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May 26, 2010
Japan's first world-class 2.4 petaflops system "Petakon" will begin operation in the fall
May 25 -- The Tokyo Institute of Technology (Tokyo Tech) announced that the TSUBAME 2.0 supercomputer, a green, cloud-based supercomputer system, will begin operation in the fall. NEC Corporation (NEC) and Hewlett-Packard (HP) have been selected to design the system.
TSUBAME 1.0, TSUBAME 2.0's predecessor, has supported the development of a variety of industrial and academic research projects in Japan and abroad for over four years. The Tokyo Institute of Technology's Global Scientific Information Center (GSIC) has taken advantage of the high performance scientific computing ability of the TSUBAME 1.0 HPC system for studying domestic and foreign computer systems for nearly two years.
The procurement process concluded on May 25, when the NEC-HP partnership's winning bid was announced. The theoretical maximum performance of the system is 2.4 petaflops, currently the world's fastest, improving by 30 times the performance of TSUBAME 1.0. The new supercomputer will be 12 times faster than Japan's current fastest, which is operated by Japan's National Atomic Energy Agency.
TSUBAME 2.0 will use GPGPU computing and will have a large solid-state drive (SSD). The system should achieve a top ranking on the TOP500 list. More importantly, the system should achieve a high placement on the DARPA HPC Challenge benchmark and on the Green 500 list. Groups which have achieved the best performance in scientific progress are given the recognition of the ACM Gordon Bell Prize.
The Tokyo Institute of Technology plans to provide advanced research training to its students as well as limited computing power to a small number of users. TSUBAME 1.0 provided world-class supercomputer power to many users in the industrial and academic communities, advancing science and technology goals.
The TSUBAME 2.0 supercomputer is equipped with cutting-edge technologies such as the latest Intel Westmere-EP and Nehalem-EX processors with "scalar operation," and will employ approximately 4,200 NVIDIA Fermi GPUs. This "mixed scalar-vector architecture" will achieve world-class computing.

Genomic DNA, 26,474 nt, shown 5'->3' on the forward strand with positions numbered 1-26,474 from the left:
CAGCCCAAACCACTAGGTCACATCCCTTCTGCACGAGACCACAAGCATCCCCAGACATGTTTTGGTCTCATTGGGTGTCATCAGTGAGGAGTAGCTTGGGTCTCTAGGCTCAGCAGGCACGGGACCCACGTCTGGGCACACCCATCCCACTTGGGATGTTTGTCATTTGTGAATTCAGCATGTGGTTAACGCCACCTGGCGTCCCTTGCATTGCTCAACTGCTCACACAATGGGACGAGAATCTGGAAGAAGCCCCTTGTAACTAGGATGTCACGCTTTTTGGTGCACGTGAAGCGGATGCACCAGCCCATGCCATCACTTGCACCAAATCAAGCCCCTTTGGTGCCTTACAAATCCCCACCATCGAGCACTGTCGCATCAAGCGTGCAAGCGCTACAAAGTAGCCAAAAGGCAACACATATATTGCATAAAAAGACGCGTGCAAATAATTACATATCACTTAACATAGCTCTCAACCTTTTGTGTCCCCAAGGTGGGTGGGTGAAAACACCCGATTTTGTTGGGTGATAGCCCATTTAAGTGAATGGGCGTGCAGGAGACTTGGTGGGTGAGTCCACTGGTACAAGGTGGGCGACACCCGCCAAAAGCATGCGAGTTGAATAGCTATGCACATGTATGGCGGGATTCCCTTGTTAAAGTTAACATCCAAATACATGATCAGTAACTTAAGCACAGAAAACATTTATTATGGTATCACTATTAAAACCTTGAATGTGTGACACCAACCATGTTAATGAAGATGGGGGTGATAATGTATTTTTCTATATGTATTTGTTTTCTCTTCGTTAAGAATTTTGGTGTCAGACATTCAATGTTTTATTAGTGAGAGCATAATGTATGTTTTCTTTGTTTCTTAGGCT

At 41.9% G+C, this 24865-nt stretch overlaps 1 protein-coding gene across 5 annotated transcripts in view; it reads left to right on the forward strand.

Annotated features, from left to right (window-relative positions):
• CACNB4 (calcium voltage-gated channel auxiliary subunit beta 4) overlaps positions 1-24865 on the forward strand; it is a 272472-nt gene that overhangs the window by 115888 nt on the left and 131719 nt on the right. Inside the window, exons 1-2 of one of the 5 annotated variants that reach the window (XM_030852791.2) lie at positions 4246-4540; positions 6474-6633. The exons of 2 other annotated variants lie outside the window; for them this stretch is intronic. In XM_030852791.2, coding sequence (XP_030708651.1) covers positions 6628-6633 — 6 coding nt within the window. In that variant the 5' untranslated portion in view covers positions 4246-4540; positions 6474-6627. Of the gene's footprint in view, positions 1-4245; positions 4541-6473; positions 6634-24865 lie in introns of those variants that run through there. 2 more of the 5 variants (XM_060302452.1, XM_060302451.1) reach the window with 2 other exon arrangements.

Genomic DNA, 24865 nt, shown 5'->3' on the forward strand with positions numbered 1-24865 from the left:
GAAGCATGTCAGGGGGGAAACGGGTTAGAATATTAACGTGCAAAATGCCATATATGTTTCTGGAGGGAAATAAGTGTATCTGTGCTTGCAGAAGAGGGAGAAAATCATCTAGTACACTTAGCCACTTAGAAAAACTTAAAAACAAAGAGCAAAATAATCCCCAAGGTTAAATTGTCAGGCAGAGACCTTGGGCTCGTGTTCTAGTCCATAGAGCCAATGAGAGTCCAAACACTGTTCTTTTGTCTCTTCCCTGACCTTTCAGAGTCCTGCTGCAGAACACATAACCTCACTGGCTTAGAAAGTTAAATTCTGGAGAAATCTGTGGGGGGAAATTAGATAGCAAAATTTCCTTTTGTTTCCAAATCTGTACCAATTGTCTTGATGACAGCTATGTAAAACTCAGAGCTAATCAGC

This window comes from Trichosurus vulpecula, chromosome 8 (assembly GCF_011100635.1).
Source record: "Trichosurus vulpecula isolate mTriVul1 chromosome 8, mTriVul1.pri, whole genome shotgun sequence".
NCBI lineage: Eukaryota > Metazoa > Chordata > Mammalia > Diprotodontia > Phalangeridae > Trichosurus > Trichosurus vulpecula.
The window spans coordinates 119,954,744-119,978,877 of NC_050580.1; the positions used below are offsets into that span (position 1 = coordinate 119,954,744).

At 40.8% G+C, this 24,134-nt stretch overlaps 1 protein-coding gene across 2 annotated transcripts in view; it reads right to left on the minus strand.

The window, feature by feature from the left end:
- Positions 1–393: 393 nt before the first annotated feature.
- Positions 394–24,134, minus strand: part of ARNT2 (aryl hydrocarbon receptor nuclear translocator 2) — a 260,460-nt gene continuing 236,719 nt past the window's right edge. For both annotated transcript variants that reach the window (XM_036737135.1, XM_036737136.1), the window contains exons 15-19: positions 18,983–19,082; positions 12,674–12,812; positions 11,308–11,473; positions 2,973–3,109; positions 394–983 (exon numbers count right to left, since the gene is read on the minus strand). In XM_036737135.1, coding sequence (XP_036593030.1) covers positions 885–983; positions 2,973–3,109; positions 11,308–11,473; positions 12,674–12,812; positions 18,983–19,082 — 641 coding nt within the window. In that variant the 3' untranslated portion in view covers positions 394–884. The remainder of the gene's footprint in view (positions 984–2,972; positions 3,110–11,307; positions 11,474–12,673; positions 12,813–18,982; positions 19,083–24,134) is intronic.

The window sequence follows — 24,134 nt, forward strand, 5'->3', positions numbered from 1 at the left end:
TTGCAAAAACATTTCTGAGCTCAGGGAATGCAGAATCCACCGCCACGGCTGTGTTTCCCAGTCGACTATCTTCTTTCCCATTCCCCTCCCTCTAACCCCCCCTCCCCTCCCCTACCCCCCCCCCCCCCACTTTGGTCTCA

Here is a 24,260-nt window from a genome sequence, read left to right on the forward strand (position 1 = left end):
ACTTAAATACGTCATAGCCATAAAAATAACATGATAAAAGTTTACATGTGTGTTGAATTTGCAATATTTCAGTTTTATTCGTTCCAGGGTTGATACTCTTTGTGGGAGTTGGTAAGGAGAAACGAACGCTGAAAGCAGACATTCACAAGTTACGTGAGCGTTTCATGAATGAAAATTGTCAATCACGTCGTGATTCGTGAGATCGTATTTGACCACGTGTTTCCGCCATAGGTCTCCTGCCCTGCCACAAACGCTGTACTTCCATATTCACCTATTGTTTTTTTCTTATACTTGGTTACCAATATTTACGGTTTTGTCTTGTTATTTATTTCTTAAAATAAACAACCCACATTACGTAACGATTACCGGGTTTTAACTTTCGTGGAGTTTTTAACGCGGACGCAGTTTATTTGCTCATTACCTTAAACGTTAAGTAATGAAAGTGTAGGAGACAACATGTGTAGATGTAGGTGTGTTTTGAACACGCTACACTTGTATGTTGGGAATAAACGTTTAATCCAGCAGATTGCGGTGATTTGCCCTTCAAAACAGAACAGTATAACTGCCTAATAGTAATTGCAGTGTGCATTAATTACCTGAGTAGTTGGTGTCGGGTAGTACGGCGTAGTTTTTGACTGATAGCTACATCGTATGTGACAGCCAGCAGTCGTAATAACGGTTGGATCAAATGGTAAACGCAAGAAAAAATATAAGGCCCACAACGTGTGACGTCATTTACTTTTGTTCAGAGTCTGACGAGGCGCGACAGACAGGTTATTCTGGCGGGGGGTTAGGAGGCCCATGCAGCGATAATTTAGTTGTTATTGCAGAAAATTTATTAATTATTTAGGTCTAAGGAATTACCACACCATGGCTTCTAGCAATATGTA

The system has more than 1,400 compute nodes and uses Voltaire's QDR InfiniBand network. It uses the latest SSD technology and high-density mixed technology for the world's fastest total data I/O performance at 0.66 terabytes using DataDirect Networks storage technology.
The operating system will be a mix of Linux and Microsoft Windows HPC, and will also use virtual machine technology in order to take advantage of the flexibility of cloud hosting services.
NEC and HP collaborated with the university on the design of the system. Using high-density packaging technology means only 200 square meters of floor space will be necessary. The Strategic Creative Research Promotion Project (CREST), which takes part in the latest ultra low power HPC projects, included power-saving technology, temperature and fine-grained monitoring and control technology, with advanced cooling technology and application of green supercomputing (PUE = 1.277).
On June 16 at 11:00 a.m., the Tokyo Institute of Technology's Global Scientific Information Center will hold a press conference in conference room 2F to announce further technical details about the TSUBAME 2.0 supercomputer.
This announcement was based on a translation of a press release provided by GSIC. The original is available here in Japanese.
Source: the Global Scientific Information and Computing Center (GSIC) at the Tokyo Institute of Technology
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